Last weekend, I spent a ridiculous amount of time looking through the Settlement Cookbook. I had questions spinning through my head about the origin of the cookbook and life of the woman who compiled it, Lizzie Black Kander, aka Mrs. Simon Kander. I read several stories about her, including this one from NPR.
Then my brother, who has the same cookbook, came up with an idea to make a recipe a week from the cookbook and the #SettlementCookbookChallenge was born. I was in and we got a bunch of our friends to buy the cookbook, too. I wonder if Amazon was confused about the small burst of Settlement Cookbook sales?
We were originally going to start the week after Thanksgiving but I was pretty excited about the recipe for Vegetable Noodles. I couldn’t wait. I made them today. I’ve listed the recipe below, verbatim from the cookbook.
Vegetable Noodles (2 entrees or 4 sides)
1/4 cup strained vegetables
1 egg slightly beaten
1/4 tsp salt
2 cups flour
Take fresh vegetables: spinach, asparagus, peas or tomatoes. Cook until soft; drain and press dry; strain through a fine sieve. Add egg, salt and flour to this pulp and knead to a smooth dough. Let stand, covered 1/2 hour or longer. Roll very thin. Let stand and when no longer sticky, cut into 1/3 inch wide noodles. Drop into boiling, salted water. Boil 10-20 minutes or until tender. Drain, pour over melted butter or fat.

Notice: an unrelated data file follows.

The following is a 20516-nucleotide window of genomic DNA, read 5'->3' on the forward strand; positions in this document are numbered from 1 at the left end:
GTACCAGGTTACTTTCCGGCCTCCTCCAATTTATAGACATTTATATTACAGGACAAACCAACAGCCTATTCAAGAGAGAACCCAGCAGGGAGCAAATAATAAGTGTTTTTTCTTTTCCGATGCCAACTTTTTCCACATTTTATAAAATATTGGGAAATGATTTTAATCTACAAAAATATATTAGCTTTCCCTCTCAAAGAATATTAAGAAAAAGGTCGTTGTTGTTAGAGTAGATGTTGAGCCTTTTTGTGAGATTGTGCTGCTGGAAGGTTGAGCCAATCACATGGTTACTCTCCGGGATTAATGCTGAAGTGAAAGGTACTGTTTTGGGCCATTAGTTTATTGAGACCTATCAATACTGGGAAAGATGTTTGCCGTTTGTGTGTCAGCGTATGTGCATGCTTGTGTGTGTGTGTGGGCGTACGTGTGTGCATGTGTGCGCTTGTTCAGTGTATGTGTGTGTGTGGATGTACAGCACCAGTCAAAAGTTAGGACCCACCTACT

I did make a couple adjustments to the method suggested and added a couple ingredients.
1. I used 1/2 cup frozen spinach. When it was cooked, it reduced down to about 1/4 cup.
2. I pressed the water out of the spinach but didn’t dry it completely.
3. I added a 1/2 clove of garlic and 1 tsp dried basil
4. I wish I had added the flour gradually because two cups was too much. I ended up needing water to get a true dough.
5. I rolled the dough in batches. I figured it would be easier to get it thinner that way, especially in my small kitchen. That was a good call!
6. I cut the pasta with a pizza cutter into strips and then small chunks.
7. I served tossed with chopped spinach and pesto.
My Faithful Assistant and I had this for lunch and I have to say, it was pretty good! I was concerned that the noodles would be heavy and gummy but they weren’t. They reminded me of the noodles you get in a really good German restaurant.
It occured to me after I was finished that I could have mixed some ricotta, egg, and spinach and made some fantastic homemade spinach ravioli. Clearly, this recipe of yore is one to keep!